Wednesday, September 30, 2009

For Body and Soul

On our farm stand we have these huge hubbard squashes and huge butternut squashes. Any kind of squash will do. My husband, the saintly FarmBoy, peels gigantic squash on his lap tray while watching sports on TV. It's a guaranteed way to get no complaints about him watching sports during prime time. So I find ways all year long to use those cubes of squash that we froze. We do it simply - just peel and seed and cube the squash - then rinse, put in ziplock bags and toss in the freezer. No blanching, no whining, no problem. Try it, or find a harder way to store squash.

Then, when making macaroni and cheese, for example, I boil some of the frozen cubes with the macaroni. By the time I have added the sauce to the boiled macaroni, those cubes are orange and dissolving making it look like we added extra cheddar to the noddles. I've added the cubes to beef stew, and other long simmered soups and sauces, and they just disappear, leaving behind some good fiber, beta carotene and other nutrients. And my conscience is clear, because I can't stand a spoonful of orange goop, no matter what you call it. But I'll eat it in pie, breads, and Cheddar Cheese Soup with Broccoli, or potatoes, or cauliflower. Try it, you need the vitamins this winter.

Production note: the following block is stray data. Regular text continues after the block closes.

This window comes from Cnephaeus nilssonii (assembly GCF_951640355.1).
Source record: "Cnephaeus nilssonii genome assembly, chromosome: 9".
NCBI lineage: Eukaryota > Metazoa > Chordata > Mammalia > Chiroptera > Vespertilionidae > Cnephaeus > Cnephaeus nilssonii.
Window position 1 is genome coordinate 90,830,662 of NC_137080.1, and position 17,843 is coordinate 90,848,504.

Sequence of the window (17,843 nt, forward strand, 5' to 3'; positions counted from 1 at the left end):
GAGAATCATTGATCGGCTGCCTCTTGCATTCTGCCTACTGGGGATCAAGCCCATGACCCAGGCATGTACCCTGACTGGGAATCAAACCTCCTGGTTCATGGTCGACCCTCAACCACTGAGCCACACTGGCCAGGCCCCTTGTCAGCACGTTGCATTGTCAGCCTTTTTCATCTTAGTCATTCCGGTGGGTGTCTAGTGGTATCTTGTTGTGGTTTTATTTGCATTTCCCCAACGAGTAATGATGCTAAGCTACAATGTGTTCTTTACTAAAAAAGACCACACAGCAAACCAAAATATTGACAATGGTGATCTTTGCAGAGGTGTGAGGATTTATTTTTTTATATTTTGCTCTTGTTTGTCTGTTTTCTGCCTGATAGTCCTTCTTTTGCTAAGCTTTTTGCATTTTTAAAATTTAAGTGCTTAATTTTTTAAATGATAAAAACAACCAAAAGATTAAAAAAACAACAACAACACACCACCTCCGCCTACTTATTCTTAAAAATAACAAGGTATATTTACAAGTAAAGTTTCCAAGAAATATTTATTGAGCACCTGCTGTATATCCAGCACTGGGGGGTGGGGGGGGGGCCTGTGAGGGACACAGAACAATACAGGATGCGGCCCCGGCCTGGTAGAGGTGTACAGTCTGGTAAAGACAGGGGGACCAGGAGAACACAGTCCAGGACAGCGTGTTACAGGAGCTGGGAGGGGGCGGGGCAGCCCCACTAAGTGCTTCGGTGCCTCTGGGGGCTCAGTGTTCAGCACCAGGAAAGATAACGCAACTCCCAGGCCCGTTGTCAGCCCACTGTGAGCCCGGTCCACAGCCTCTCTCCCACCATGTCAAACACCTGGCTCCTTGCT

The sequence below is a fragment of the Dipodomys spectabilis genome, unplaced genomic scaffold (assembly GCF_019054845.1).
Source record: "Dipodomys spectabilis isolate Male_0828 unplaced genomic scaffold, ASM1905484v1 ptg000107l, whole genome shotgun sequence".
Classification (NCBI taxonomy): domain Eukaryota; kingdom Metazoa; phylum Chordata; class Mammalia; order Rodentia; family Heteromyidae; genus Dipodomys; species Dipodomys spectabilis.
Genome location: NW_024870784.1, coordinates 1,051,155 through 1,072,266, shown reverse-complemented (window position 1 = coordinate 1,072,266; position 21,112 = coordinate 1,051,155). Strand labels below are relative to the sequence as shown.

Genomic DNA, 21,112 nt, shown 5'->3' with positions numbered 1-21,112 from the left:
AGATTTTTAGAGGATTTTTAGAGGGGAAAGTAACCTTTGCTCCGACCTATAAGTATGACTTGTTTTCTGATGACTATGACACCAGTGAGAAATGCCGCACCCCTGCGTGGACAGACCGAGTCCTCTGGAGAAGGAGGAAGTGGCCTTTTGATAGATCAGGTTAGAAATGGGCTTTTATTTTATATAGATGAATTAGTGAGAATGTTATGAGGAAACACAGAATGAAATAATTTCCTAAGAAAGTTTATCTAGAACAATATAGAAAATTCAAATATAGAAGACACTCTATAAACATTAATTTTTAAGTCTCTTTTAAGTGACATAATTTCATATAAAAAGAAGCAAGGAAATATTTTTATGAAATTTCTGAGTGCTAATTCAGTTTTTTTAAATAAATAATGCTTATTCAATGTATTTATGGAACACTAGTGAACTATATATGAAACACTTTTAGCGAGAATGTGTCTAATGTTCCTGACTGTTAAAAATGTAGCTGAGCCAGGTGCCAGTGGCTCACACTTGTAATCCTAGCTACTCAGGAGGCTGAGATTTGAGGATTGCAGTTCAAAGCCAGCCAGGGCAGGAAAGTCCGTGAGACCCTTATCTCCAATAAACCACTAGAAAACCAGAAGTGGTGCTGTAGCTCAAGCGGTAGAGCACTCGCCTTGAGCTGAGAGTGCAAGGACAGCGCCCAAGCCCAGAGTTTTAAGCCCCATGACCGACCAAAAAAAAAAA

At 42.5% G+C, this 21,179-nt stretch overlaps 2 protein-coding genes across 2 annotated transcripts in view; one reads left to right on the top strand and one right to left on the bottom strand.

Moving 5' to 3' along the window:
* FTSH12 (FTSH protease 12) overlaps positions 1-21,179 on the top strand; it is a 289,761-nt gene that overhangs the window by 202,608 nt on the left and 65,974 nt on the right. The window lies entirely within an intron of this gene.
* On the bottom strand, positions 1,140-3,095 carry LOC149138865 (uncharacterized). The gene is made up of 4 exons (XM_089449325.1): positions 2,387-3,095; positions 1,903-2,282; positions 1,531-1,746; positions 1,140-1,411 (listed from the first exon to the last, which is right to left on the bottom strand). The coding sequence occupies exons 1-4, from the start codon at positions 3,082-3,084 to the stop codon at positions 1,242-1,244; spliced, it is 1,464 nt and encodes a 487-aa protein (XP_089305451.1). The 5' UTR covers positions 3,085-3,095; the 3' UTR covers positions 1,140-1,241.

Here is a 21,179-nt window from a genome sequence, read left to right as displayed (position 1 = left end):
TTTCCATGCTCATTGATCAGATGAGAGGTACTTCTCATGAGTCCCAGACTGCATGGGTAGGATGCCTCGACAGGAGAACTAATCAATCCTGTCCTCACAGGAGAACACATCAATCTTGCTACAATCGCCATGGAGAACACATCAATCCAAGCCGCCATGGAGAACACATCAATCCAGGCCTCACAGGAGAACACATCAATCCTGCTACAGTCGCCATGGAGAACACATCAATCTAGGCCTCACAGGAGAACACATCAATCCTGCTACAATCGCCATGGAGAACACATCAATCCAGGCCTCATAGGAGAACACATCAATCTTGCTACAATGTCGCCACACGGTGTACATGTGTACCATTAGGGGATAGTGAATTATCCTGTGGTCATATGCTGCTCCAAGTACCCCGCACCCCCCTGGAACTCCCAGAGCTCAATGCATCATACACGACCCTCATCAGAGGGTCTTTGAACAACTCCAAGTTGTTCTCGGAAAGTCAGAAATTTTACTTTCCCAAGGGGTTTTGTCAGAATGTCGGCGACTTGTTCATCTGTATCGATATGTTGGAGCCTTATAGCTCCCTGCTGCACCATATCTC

My kiddos can't eat cream due to their milk-intolerance issues. We even use cheese sparingly. Interestingly enough, extra sharp cheddar cheese is almost or reportedly lactose free. We can eat that easily.

I make this soup, like most things, with goat milk, substituting at the asterisks to make it seem like the original. I use  a  few spoonfuls out of a jar of chicken soup base usually, and just add it to the hot milk. It sneaks in extra calcium for the kiddos and makes the soup more creamy and probably a little less fatty than with the cream. Last time I made this I added in 1 cup of diced zucchini and yellow squash when I fried the onions in the bacon drippings.

Hard Rock Cafe Potato Soup - scaled to 4 servings
4 slices bacon
1/2 cup Diced yellow onions
1/3 cup Flour
3 cups Hot chicken stock (*3 cups of hot goat milk and enough soup base for 3 cups)
2 cups Diced -- peeled baked Potatoes or leftovers.
1 cup Heavy cream *(1 cup goat milk)
1/8 cup Chopped parsley (I substitute chopped celery leaves from the tops)
3/4 teaspoon Granulated garlic
3/4 teaspoon Dried basil
3/4 teaspoon Salt
3/4 teaspoon Red pepper sauce
3/4 teaspoon Coarse black pepper
1/2 cup Grated Cheddar cheese
1/8 cup Diced green onions -- white Part only

Additional chopped bacon --
Grated cheese and Chopped parsley for Garnish